- Online documents
- CRRU resources
- CRRU publications
- CRRU project websites
Paid maternity leave was first introduced in Canada in 1971. Since that time, improving it has been discussed on a regular basis. The duration of family leave benefits increased considerably when parental leave was added in 1990 and increased in 2000 but outside Quebec, improvements in other areas have not been made.
Responsibility for maternity and parental leave in Canada is split between federal and provincial/territorial governments, with the federal government responsible for benefits (payment) under Employment Insurance and provincial/territorial governments determining characteristics (such as duration)of job protected leave. Since 2006, Quebec has had its own program, the Quebec Parental Insurance Program, specifying both benefits and leave provisions.
Today Canada's maternity/parental leave program outside Quebec is considered to be less than adequate (see, for example, The Child Care Transition, UNICEF, 2008) especially when compared to the advances that many of Canada's peer nations have made in the last two decades. Among the key identified problems with the Canadian program are: the absence of a paid leave earmarked for fathers; exclusion of many new mothers and fathers who do not meet the eligibility requirements; low benefit payment levels; multiple inequities between groups of parents by region, socioeconomic and job status, by status as adoptive parents or in the case of multiple births, by gender identity and between men and women.
Over the years, there have been multiple recommendations for improvements to family leave in Canada. For example in 2009, the Standing Committee on the Status of Women recommended that "Human Resources and Skills Development Canada make maternity and parental benefits as flexible and equal as the Quebec Parental Insurance Plan by expanding eligibility, benefit levels and duration of EI benefits".
In the 2015 federal election, the Liberals made a commitment to work with provinces to introduce new parental leave options, stating that these would "provide more flexibility and security - without increasing employment insurance".
In October, 2016, the Government of Canada released a discussion paper and consultation materials for considering two new options for eligible Canadians who are off work to care for a newborn or a newly adopted child, in addition to the current possibility option of a combined 12 months of maternity and parental benefits.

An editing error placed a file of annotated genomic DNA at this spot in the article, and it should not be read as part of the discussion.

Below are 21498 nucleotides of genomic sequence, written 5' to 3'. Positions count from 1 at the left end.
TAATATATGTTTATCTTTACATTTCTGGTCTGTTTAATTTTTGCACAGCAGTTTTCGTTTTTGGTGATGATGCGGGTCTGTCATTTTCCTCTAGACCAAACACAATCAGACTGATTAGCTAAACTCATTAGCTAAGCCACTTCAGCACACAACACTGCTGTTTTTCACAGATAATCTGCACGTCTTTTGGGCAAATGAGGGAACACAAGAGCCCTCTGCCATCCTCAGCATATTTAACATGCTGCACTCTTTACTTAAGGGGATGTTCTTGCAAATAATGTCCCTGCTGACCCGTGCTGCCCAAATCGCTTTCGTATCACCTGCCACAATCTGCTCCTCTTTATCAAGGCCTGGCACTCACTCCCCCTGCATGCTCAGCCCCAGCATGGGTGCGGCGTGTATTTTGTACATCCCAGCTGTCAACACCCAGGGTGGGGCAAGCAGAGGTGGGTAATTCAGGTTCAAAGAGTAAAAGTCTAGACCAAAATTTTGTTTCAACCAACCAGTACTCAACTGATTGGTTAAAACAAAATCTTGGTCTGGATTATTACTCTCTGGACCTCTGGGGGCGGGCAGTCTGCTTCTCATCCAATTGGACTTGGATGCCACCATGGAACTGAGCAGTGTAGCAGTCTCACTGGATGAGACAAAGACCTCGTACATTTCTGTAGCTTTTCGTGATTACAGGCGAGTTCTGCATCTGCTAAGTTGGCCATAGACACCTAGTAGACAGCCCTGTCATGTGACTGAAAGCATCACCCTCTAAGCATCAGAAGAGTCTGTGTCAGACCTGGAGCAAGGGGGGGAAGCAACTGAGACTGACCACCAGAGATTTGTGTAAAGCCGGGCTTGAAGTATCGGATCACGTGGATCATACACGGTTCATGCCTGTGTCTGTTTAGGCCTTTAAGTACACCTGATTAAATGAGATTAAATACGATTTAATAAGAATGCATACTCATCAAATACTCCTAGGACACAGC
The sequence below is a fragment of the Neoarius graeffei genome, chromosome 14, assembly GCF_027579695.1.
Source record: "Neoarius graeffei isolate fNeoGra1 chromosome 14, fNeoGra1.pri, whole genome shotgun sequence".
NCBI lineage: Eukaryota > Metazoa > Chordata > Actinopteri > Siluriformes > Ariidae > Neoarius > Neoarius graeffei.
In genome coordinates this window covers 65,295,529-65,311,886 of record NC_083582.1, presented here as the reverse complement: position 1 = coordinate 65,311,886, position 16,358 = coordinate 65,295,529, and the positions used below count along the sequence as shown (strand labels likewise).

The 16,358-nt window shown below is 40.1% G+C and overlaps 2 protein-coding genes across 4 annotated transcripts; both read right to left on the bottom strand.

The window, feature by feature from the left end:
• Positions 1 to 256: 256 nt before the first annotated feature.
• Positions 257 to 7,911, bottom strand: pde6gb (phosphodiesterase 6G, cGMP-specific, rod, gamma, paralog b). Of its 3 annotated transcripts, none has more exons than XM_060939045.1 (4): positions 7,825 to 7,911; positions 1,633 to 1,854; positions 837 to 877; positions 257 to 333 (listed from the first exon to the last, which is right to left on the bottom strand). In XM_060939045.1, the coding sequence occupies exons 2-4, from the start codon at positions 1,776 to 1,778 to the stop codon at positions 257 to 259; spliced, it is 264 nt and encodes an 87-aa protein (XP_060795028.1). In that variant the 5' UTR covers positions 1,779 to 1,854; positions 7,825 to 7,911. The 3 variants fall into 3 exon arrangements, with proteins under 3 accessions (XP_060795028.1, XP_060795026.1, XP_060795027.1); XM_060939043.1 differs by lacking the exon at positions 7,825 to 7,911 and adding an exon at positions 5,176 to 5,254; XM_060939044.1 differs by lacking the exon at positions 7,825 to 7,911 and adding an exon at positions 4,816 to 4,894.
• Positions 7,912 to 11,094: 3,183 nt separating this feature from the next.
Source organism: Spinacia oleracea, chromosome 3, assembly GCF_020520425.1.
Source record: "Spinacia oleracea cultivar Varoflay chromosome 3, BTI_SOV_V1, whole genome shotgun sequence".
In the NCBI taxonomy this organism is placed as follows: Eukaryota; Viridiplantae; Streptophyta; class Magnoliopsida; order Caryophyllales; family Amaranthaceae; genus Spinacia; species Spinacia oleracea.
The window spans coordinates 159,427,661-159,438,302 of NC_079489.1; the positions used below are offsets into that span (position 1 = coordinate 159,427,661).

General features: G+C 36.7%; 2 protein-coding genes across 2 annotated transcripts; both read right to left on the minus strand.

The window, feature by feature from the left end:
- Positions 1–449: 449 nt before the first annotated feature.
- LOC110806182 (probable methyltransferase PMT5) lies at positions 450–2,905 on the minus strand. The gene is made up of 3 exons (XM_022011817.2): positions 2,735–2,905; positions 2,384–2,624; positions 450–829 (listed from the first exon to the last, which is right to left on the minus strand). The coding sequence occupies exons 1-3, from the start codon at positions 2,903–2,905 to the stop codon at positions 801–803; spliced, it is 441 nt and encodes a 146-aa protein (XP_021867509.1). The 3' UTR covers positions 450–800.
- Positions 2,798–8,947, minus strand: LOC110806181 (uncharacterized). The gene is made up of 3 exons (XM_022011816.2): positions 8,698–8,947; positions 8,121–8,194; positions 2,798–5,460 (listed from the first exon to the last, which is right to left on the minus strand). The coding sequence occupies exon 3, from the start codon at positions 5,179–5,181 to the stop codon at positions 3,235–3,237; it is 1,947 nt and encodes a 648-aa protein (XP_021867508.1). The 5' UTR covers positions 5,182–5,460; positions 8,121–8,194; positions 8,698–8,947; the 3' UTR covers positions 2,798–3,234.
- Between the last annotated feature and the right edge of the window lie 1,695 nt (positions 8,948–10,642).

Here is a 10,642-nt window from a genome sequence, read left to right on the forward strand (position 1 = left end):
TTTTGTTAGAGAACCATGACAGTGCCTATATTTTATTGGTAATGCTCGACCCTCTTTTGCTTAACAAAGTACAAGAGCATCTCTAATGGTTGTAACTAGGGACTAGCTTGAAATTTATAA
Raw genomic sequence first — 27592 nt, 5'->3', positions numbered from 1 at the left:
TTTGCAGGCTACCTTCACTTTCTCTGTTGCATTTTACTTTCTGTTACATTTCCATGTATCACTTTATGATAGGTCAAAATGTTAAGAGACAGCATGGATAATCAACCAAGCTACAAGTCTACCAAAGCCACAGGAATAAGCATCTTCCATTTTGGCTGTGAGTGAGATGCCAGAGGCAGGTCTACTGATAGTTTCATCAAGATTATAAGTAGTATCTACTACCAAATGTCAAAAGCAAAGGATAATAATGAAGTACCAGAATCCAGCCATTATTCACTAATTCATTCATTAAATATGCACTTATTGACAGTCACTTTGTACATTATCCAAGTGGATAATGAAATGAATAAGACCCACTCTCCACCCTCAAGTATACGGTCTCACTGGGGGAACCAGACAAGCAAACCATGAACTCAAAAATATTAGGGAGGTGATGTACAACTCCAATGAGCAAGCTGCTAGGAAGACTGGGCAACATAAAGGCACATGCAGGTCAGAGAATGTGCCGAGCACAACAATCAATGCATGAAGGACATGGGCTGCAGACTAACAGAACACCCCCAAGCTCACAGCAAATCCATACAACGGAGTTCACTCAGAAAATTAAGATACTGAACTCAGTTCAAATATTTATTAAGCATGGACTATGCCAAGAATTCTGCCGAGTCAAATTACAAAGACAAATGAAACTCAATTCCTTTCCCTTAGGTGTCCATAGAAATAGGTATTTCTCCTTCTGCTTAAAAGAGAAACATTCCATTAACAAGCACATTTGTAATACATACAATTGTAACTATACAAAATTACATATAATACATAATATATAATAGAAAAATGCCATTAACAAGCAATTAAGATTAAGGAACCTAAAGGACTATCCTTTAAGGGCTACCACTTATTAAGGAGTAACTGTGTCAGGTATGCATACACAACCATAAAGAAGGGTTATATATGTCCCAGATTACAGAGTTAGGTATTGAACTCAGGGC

The federal government is asking for online input between Oct 6 and Nov 4 with regard to the proposed new options and for other suggestions.
A link to the consultation website and a discussion paper can be found here: Maternal and parental benefits and leaves: More flexibility for parents.
The purpose of this Issue File is to inform discussion about the kinds of changes to maternity and parental leave that would support families and women. The list of resources (all available online) is a preliminary one. We will add additional resources as they become available.
Please see also the attached table on Canadian and Quebec Family Leave Benefits which provides an overview of type, length and payment caps on family benefits in Canada.
Cox, R. and Rose, R. (2007). Improving maternity and parental benefits for women outside of Québec: proposals for law reform. National Association of Women and the Law (NAWL). Available online.
Doucet, A., Lero, D.S., Mc K a y , L . and Tremblay, D.-G. (2016) Canada country note, in: Koslowski, A., Blum S. and Moss P. (eds.) International review of leave policies and research 2016. Pg. 78. Available online. Extensive comparative material at beginning of report and in tables. This Canada chapter has a detailed description of the Canada/Quebec programs. Tables beginning on pg 34 and 38 are particularly interesting.
Hull, J. (2013). Potential barriers to Aboriginal teenaged mothers' access to maternal and parental benefits. International Indigenous policy journal. Vol. 4, Issue 1. Available online.
International Labour Organization. (2016). Maternity and paternity at work. Law and practice across the world. Geneva: Author. Available online. See international comparison tables in Appendices.
McKay, L., Mathieu, S. and Doucet, A. (2016). Parental-leave rich and parental-leave poor: Inequality in Canadian labour market based leave policies. Journal of industrial relations, Vol. 58(4) 543-562. Available online.
Patnaik, A. (2015). Daddy's home! Increasing men's use of paternity leave. A briefing paper prepared for the Council on Contemporary Families (University of Texas at Austin). Available online.
Standing Committee on the Status of Women.( 2009). Towards Improving access to EI benefits for women in Canada. Available online.
TD Bank Financial Group. (20 ). Career interrupted: The economic impact of motherhood. TD Economics Special Report. Available online.
Turgeon, L. (2011). Reforming EI Special Benefits: Exploring alternative financing and delivery options. Toronto: Mowat Centre, University of Toronto. Available online.
|Maternity parental leave Table_Oct 19 2016.pdf||193.38 KB|